In a country with the highest per capita rate of human deaths from rabies - one in every 30,000 people - the government of Bangladesh and NGOs have undertaken the country’s first national dog census to prepare a mass vaccination and neutering campaign.
According to the government, dogs bit nearly 100,000 people in 2009 and at least 2,000 died of rabies - a 2 percent mortality rate. Sixty-five percent of those deaths were children under 15.
According to a 2005 report by the World Health Organization (WHO), 25,000 people in South Asia die of the disease annually, with dog bites causing 65 percent of those deaths.
Chief veterinary officer for Dhaka City Corporation Azmat Ali said stray dogs are the main carriers of rabies in Bangladesh. “After the breeding season ends in late autumn, stray dogs contract the infection and spread it to cattle and humans by biting them.”
The five-week census, launched on 20 December 2010, is being undertaken as part of the Department of Livestock Services’ (under the Ministry of Fisheries and Livestock) public health programme, which includes a rabies control programme.
The pilot phase starts in Dhaka, with plans to roll out the count nationwide.
The survey is supported by the NGO Obhoyaronno (Bangladesh Animal Welfare Society) and is receiving technical support from Gujurat-based Humane Society International (HSI) in India.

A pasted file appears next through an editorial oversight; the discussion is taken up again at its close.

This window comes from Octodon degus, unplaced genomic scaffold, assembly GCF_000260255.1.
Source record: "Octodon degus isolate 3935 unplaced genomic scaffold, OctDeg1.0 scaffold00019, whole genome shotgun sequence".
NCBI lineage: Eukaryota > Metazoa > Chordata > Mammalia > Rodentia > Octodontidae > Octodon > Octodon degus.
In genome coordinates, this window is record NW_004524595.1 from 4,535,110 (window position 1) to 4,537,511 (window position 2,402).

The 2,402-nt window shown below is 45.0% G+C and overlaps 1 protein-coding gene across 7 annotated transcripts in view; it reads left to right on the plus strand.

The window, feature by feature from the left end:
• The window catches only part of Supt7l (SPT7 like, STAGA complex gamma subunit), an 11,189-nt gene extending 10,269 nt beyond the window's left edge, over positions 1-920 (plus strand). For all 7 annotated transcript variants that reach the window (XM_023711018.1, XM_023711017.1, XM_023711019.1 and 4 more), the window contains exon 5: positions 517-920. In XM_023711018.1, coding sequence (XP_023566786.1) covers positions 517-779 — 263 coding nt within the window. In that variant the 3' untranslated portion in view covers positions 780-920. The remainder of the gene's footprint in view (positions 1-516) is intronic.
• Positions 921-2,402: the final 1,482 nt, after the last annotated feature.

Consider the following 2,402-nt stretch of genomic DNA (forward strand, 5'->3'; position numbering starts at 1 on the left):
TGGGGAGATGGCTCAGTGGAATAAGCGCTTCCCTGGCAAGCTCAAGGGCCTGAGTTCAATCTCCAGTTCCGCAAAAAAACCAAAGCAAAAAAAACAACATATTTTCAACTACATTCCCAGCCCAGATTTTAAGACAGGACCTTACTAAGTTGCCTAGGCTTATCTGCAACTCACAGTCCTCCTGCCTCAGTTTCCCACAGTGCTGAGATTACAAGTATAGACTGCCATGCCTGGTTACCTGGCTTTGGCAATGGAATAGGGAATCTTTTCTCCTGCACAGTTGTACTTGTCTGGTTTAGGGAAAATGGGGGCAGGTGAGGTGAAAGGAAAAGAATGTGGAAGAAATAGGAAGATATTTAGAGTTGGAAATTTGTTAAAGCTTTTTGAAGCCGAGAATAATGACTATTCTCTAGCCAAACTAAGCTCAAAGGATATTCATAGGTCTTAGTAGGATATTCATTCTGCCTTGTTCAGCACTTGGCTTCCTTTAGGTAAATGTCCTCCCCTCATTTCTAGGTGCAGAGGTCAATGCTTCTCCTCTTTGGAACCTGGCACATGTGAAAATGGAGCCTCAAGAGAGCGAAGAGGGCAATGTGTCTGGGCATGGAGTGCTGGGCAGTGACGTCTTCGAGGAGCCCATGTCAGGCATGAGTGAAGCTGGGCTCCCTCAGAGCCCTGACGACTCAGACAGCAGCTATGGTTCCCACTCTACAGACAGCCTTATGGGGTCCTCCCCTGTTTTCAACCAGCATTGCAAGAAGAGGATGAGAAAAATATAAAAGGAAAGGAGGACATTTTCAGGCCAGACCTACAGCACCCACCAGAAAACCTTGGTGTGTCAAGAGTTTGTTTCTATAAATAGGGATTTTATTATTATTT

Most of South Asia’s 25,000 annual deaths from rabies are in India, where 19,000 die every year from the disease, according to WHO. But with a much larger population, estimated at 1.1 billion in 2009 by the World Bank, the disease is under better control there, said Rubaiya Ahmed, Obhoyaronno’s founder.
“India is a pioneer when it comes to animal birth control. Although there are still many areas where dogs are culled, animal birth control is [in the process of being] implemented nationwide and it’s been very successful in reducing rabies both in humans and animals.”
Conducting a similar dog census as in Bangladesh, followed by a massive spraying and neutering campaign which targeted 70 percent of the canine population, HSI successfully reduced the number of human deaths from rabies in the Indian city of Jaipur from 500 in 2000 to zero in 2010.
“The same approach [culling] to controlling rabies has been used in Bangladesh for decades. If culling worked, it should have solved the problem of rabies by now,” said the director of HIS, Rahul Sehgal.
Animal welfare is still a new concept to the country and culling is widely practised, said Ahmed.
“Many people themselves live in inhumane conditions so it’s difficult to 'sell' the concept of animal welfare. But if you tell a person that by sterilizing animals, his or her chances of dying from rabies are reduced, there is a much greater chance of successfully convincing them.”
Obhoyaronno is working to establish Bangladesh as a no-culling nation by 2015.
Following the census in the capital, organizers expect to publish a report in March 2011, which will enable a plan to vaccinate, spray and neuter dogs in Dhaka.
Animal welfare organizers are hoping to avoid mistakes from the country’s first dog-neutering programme carried out in Narshingdi, a district 100km north of Dhaka, in November 2010. The campaign met with criticism when the chemical sterilizations resulted in painful swellings for stray male dogs.
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